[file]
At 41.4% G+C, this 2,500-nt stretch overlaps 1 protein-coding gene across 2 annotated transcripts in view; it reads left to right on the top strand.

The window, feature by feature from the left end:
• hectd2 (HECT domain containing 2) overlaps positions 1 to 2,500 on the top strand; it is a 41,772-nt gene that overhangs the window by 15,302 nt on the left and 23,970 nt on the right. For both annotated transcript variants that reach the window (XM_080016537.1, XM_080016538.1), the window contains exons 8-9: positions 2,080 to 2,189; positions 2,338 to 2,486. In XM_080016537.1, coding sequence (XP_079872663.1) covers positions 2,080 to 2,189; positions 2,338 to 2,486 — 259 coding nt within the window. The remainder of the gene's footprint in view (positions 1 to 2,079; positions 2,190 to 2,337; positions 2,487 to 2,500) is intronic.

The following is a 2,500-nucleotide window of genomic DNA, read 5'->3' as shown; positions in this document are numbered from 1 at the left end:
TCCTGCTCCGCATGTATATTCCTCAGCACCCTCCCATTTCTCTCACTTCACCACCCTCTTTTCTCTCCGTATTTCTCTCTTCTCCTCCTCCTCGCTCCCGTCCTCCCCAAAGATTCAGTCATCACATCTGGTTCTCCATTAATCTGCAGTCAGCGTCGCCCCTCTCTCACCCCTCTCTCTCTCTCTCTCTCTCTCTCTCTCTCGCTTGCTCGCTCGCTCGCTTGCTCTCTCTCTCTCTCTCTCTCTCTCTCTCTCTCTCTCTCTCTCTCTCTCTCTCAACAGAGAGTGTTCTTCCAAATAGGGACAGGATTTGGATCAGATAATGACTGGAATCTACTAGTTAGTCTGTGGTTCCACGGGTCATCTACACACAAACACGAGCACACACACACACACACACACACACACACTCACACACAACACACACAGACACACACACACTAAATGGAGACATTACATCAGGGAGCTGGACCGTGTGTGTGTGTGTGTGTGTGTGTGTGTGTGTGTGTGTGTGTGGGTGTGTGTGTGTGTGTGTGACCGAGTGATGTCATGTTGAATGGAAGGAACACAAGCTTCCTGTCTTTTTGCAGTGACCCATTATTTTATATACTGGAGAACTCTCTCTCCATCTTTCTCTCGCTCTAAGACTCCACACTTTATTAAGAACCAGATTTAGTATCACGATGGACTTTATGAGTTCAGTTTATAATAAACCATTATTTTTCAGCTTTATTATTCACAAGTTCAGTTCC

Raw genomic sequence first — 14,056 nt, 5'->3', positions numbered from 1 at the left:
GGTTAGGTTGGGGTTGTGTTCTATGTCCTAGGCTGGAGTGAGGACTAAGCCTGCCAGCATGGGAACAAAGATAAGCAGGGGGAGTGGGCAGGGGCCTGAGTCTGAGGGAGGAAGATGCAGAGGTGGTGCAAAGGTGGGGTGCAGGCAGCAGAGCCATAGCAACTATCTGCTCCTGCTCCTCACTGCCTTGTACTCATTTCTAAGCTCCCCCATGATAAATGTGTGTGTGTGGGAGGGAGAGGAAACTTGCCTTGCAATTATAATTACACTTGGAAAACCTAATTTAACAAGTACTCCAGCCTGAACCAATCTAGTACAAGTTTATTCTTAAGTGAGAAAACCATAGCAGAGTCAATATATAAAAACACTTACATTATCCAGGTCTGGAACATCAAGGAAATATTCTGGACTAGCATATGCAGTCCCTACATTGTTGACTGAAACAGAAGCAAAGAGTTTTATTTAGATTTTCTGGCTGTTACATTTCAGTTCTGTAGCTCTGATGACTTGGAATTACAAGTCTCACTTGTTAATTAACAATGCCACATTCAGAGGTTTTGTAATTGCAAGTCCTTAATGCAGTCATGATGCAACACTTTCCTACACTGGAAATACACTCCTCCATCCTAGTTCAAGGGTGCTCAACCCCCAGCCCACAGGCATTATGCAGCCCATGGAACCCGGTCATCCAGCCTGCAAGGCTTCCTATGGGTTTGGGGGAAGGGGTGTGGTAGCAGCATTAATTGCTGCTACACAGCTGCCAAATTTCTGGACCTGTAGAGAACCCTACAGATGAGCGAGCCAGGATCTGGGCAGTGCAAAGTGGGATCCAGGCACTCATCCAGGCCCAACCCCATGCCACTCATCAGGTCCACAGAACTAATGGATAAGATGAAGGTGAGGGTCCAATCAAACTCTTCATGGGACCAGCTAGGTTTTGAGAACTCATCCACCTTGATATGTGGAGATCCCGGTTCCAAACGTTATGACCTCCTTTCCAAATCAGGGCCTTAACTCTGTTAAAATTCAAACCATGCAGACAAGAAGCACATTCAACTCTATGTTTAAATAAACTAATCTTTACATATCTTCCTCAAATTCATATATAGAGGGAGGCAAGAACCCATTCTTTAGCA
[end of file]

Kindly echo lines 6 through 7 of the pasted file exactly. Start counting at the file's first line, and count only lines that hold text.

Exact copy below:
Raw genomic sequence first — 14,056 nt, 5'->3', positions numbered from 1 at the left:
GGTTAGGTTGGGGTTGTGTTCTATGTCCTAGGCTGGAGTGAGGACTAAGCCTGCCAGCATGGGAACAAAGATAAGCAGGGGGAGTGGGCAGGGGCCTGAGTCTGAGGGAGGAAGATGCAGAGGTGGTGCAAAGGTGGGGTGCAGGCAGCAGAGCCATAGCAACTATCTGCTCCTGCTCCTCACTGCCTTGTACTCATTTCTAAGCTCCCCCATGATAAATGTGTGTGTGTGGGAGGGAGAGGAAACTTGCCTTGCAATTATAATTACACTTGGAAAACCTAATTTAACAAGTACTCCAGCCTGAACCAATCTAGTACAAGTTTATTCTTAAGTGAGAAAACCATAGCAGAGTCAATATATAAAAACACTTACATTATCCAGGTCTGGAACATCAAGGAAATATTCTGGACTAGCATATGCAGTCCCTACATTGTTGACTGAAACAGAAGCAAAGAGTTTTATTTAGATTTTCTGGCTGTTACATTTCAGTTCTGTAGCTCTGATGACTTGGAATTACAAGTCTCACTTGTTAATTAACAATGCCACATTCAGAGGTTTTGTAATTGCAAGTCCTTAATGCAGTCATGATGCAACACTTTCCTACACTGGAAATACACTCCTCCATCCTAGTTCAAGGGTGCTCAACCCCCAGCCCACAGGCATTATGCAGCCCATGGAACCCGGTCATCCAGCCTGCAAGGCTTCCTATGGGTTTGGGGGAAGGGGTGTGGTAGCAGCATTAATTGCTGCTACACAGCTGCCAAATTTCTGGACCTGTAGAGAACCCTACAGATGAGCGAGCCAGGATCTGGGCAGTGCAAAGTGGGATCCAGGCACTCATCCAGGCCCAACCCCATGCCACTCATCAGGTCCACAGAACTAATGGATAAGATGAAGGTGAGGGTCCAATCAAACTCTTCATGGGACCAGCTAGGTTTTGAGAACTCATCCACCTTGATATGTGGAGATCCCGGTTCCAAACGTTATGACCTCCTTTCCAAATCAGGGCCTTAACTCTGTTAAAATTCAAACCATGCAGACAAGAAGCACATTCAACTCTATGTTTAAATAAACTAATCTTTACATATCTTCCTCAAATTCATATATAGAGGGAGGCAAGAACCCATTCTTTAGCA